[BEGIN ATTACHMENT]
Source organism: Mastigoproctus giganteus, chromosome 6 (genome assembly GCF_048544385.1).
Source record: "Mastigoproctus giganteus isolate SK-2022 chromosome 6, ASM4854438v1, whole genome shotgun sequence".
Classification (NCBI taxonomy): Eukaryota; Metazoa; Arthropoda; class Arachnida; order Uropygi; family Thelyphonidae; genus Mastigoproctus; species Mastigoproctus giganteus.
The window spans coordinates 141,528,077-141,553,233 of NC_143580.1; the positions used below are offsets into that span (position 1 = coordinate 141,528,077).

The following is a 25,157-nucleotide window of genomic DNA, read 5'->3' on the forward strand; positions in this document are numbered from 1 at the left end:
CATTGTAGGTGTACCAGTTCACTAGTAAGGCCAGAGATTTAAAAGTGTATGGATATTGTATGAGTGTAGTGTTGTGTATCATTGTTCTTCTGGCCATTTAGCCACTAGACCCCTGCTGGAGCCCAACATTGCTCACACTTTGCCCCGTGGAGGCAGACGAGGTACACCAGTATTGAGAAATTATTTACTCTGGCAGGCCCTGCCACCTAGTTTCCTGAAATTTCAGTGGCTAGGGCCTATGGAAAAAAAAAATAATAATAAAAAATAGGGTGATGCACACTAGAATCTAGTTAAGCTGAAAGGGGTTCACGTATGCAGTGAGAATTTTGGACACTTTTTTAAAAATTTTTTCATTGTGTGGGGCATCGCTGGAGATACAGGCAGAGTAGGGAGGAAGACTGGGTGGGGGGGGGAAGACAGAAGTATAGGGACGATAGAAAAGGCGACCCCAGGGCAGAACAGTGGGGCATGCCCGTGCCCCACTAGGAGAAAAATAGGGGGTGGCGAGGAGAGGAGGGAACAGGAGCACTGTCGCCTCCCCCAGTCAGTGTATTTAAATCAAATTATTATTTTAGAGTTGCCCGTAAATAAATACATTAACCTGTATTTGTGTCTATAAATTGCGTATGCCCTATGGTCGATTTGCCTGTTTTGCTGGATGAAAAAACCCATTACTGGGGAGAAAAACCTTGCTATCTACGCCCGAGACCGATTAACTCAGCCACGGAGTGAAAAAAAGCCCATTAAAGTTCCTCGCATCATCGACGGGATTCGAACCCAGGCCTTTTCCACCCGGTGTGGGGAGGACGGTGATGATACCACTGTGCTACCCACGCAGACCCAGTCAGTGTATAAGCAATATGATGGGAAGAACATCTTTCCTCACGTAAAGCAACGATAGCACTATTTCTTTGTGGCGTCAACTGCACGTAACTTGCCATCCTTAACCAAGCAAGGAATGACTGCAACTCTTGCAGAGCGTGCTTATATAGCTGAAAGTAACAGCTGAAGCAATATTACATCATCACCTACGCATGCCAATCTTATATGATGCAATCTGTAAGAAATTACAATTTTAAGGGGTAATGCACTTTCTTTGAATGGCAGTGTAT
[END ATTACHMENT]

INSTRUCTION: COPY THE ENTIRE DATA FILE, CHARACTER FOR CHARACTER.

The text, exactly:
Source organism: Mastigoproctus giganteus, chromosome 6 (genome assembly GCF_048544385.1).
Source record: "Mastigoproctus giganteus isolate SK-2022 chromosome 6, ASM4854438v1, whole genome shotgun sequence".
Classification (NCBI taxonomy): Eukaryota; Metazoa; Arthropoda; class Arachnida; order Uropygi; family Thelyphonidae; genus Mastigoproctus; species Mastigoproctus giganteus.
The window spans coordinates 141,528,077-141,553,233 of NC_143580.1; the positions used below are offsets into that span (position 1 = coordinate 141,528,077).

The following is a 25,157-nucleotide window of genomic DNA, read 5'->3' on the forward strand; positions in this document are numbered from 1 at the left end:
CATTGTAGGTGTACCAGTTCACTAGTAAGGCCAGAGATTTAAAAGTGTATGGATATTGTATGAGTGTAGTGTTGTGTATCATTGTTCTTCTGGCCATTTAGCCACTAGACCCCTGCTGGAGCCCAACATTGCTCACACTTTGCCCCGTGGAGGCAGACGAGGTACACCAGTATTGAGAAATTATTTACTCTGGCAGGCCCTGCCACCTAGTTTCCTGAAATTTCAGTGGCTAGGGCCTATGGAAAAAAAAAATAATAATAAAAAATAGGGTGATGCACACTAGAATCTAGTTAAGCTGAAAGGGGTTCACGTATGCAGTGAGAATTTTGGACACTTTTTTAAAAATTTTTTCATTGTGTGGGGCATCGCTGGAGATACAGGCAGAGTAGGGAGGAAGACTGGGTGGGGGGGGGAAGACAGAAGTATAGGGACGATAGAAAAGGCGACCCCAGGGCAGAACAGTGGGGCATGCCCGTGCCCCACTAGGAGAAAAATAGGGGGTGGCGAGGAGAGGAGGGAACAGGAGCACTGTCGCCTCCCCCAGTCAGTGTATTTAAATCAAATTATTATTTTAGAGTTGCCCGTAAATAAATACATTAACCTGTATTTGTGTCTATAAATTGCGTATGCCCTATGGTCGATTTGCCTGTTTTGCTGGATGAAAAAACCCATTACTGGGGAGAAAAACCTTGCTATCTACGCCCGAGACCGATTAACTCAGCCACGGAGTGAAAAAAAGCCCATTAAAGTTCCTCGCATCATCGACGGGATTCGAACCCAGGCCTTTTCCACCCGGTGTGGGGAGGACGGTGATGATACCACTGTGCTACCCACGCAGACCCAGTCAGTGTATAAGCAATATGATGGGAAGAACATCTTTCCTCACGTAAAGCAACGATAGCACTATTTCTTTGTGGCGTCAACTGCACGTAACTTGCCATCCTTAACCAAGCAAGGAATGACTGCAACTCTTGCAGAGCGTGCTTATATAGCTGAAAGTAACAGCTGAAGCAATATTACATCATCACCTACGCATGCCAATCTTATATGATGCAATCTGTAAGAAATTACAATTTTAAGGGGTAATGCACTTTCTTTGAATGGCAGTGTAT